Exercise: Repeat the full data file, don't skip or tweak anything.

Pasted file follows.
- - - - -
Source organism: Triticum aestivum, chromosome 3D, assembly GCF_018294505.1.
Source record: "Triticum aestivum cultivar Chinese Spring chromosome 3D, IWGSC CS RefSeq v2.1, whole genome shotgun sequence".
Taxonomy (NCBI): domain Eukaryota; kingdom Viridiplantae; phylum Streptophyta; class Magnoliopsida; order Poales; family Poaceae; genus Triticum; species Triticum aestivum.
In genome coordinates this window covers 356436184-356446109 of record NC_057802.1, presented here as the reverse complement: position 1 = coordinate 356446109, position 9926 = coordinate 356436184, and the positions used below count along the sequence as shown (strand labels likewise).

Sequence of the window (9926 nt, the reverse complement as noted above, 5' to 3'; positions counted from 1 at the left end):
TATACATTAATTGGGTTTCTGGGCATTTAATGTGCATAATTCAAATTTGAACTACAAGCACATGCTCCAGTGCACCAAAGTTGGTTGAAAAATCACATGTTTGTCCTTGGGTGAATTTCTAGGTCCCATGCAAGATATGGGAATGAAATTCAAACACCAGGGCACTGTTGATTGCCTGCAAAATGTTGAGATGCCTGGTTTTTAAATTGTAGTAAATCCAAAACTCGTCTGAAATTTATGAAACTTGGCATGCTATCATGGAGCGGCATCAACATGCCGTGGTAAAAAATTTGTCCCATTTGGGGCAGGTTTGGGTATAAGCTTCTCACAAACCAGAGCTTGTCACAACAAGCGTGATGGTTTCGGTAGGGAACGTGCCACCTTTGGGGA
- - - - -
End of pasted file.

Source organism: Triticum aestivum, chromosome 3D, assembly GCF_018294505.1.
Source record: "Triticum aestivum cultivar Chinese Spring chromosome 3D, IWGSC CS RefSeq v2.1, whole genome shotgun sequence".
Taxonomy (NCBI): domain Eukaryota; kingdom Viridiplantae; phylum Streptophyta; class Magnoliopsida; order Poales; family Poaceae; genus Triticum; species Triticum aestivum.
In genome coordinates this window covers 356436184-356446109 of record NC_057802.1, presented here as the reverse complement: position 1 = coordinate 356446109, position 9926 = coordinate 356436184, and the positions used below count along the sequence as shown (strand labels likewise).

Sequence of the window (9926 nt, the reverse complement as noted above, 5' to 3'; positions counted from 1 at the left end):
TATACATTAATTGGGTTTCTGGGCATTTAATGTGCATAATTCAAATTTGAACTACAAGCACATGCTCCAGTGCACCAAAGTTGGTTGAAAAATCACATGTTTGTCCTTGGGTGAATTTCTAGGTCCCATGCAAGATATGGGAATGAAATTCAAACACCAGGGCACTGTTGATTGCCTGCAAAATGTTGAGATGCCTGGTTTTTAAATTGTAGTAAATCCAAAACTCGTCTGAAATTTATGAAACTTGGCATGCTATCATGGAGCGGCATCAACATGCCGTGGTAAAAAATTTGTCCCATTTGGGGCAGGTTTGGGTATAAGCTTCTCACAAACCAGAGCTTGTCACAACAAGCGTGATGGTTTCGGTAGGGAACGTGCCACCTTTGGGGA